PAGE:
BANGUI, CENTRAL AFRICAN REPUBLIC – A special court on Friday accused the former leader of a key militia in the Central African Republic of crimes against humanity at the height of the civil war.
Former captain Eugene Barret Ngaikosset, arrested nearly a week ago, was once a commander of the guard of President Francois Bozize, who was toppled in 2013 by the Seleka, a coalition of largely Muslim armed groups.
He then became an important leader of the largely Christian and animist anti-Balaka militias, which Bozize founded to fight the Seleka.
The two groups plunged the country into a bloody civil war, with the United Nations accusing them in 2015 of having committed war crimes and crimes against humanity in 2014 and 2015.
Ngaikosset, arrested September 4 just outside the capital, Bangui, “was accused of crimes against humanity” by two judges of the Special Criminal Court (CPS), the tribunal said in a statement.
Made up of Central African and international magistrates, the court has been tasked with judging serious human rights violations since 2003 in this country that has been locked in civil war since 2013.
CPS prosecutors must decide if Ngaikosset will be placed in custody while awaiting a possible trial, the statement said.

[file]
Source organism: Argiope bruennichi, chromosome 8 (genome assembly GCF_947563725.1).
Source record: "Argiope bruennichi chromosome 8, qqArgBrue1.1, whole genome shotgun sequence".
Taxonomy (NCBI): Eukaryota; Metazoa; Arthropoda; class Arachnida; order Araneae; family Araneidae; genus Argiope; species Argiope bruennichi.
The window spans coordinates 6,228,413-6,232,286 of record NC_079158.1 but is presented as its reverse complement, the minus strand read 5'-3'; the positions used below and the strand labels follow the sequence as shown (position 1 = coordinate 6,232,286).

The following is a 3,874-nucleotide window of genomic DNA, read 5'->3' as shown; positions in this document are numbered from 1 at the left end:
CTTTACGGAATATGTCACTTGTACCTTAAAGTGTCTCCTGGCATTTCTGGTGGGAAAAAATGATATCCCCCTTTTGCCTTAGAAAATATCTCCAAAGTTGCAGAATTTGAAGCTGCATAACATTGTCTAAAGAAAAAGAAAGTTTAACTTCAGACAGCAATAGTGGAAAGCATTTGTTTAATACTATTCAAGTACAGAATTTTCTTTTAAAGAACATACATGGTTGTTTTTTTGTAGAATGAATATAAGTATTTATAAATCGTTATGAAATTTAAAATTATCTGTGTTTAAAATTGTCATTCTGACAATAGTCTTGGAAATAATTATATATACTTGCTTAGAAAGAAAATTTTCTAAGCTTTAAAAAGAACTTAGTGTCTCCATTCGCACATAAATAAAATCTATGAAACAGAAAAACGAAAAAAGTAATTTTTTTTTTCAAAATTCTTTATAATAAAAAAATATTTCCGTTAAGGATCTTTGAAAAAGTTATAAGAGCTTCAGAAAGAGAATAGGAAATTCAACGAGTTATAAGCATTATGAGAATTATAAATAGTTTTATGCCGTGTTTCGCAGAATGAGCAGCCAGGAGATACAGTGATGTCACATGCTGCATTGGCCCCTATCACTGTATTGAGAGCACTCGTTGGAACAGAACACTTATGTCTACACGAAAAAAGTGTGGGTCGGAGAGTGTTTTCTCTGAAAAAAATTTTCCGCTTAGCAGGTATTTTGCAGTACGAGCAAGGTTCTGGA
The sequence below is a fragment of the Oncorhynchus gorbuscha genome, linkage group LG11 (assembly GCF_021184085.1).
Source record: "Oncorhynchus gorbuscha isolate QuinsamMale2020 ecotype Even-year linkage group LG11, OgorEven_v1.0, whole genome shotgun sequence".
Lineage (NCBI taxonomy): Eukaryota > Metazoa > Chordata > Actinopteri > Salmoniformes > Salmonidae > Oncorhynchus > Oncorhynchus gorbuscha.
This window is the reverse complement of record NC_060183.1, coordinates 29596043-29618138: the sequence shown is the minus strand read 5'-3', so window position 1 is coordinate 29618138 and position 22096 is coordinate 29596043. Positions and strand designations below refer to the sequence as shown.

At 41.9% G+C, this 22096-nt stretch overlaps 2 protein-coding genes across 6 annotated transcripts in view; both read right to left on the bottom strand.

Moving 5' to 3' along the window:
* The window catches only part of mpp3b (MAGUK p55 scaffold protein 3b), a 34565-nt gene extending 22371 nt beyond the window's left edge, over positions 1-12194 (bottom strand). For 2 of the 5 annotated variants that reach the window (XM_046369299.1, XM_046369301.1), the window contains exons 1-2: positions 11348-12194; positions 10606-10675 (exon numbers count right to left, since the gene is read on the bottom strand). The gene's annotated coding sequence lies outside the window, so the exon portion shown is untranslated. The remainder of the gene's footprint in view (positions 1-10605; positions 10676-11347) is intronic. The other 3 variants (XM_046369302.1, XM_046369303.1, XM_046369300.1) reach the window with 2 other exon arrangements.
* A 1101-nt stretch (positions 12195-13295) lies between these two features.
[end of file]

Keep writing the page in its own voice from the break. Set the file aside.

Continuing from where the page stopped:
The International Criminal Court in The Hague also could be tasked with handling the former captain’s case.
Central African media have dubbed Ngaikosset “the butcher of Paoua,” referring to massacres committed by the army in the northwest city of the same name from 2005 to 2007, when he was a commander of Bozize’s dreaded presidential guard.
In a 2009 report, Human Rights Watch (HRW) said diplomats had at the time asked Bozize to take legal action Ngaikosset, who it said was implicated in various atrocities in the northwest.
The ex-captain had set up a faction of the anti-Balaka, which means anti-machete, after Bozize’s fall in 2013.
And a report from the U.N., which froze his assets abroad and issued a travel ban, accused him in 2015 of carrying out or supporting actions contrary to international human rights law.
The civil war has dropped in intensity since 2018 but armed groups, some with past links to the Seleka or anti-Balaka, occupied late last year more than two-thirds of the country.
Some elements launched a rebellion at the end of 2020 against the administration of President Faustin-Archange Touadera, who was re-elected on December 27.
His army, with the support of hundreds of Russian paramilitaries and Rwandan soldiers, have today largely reconquered lost territory.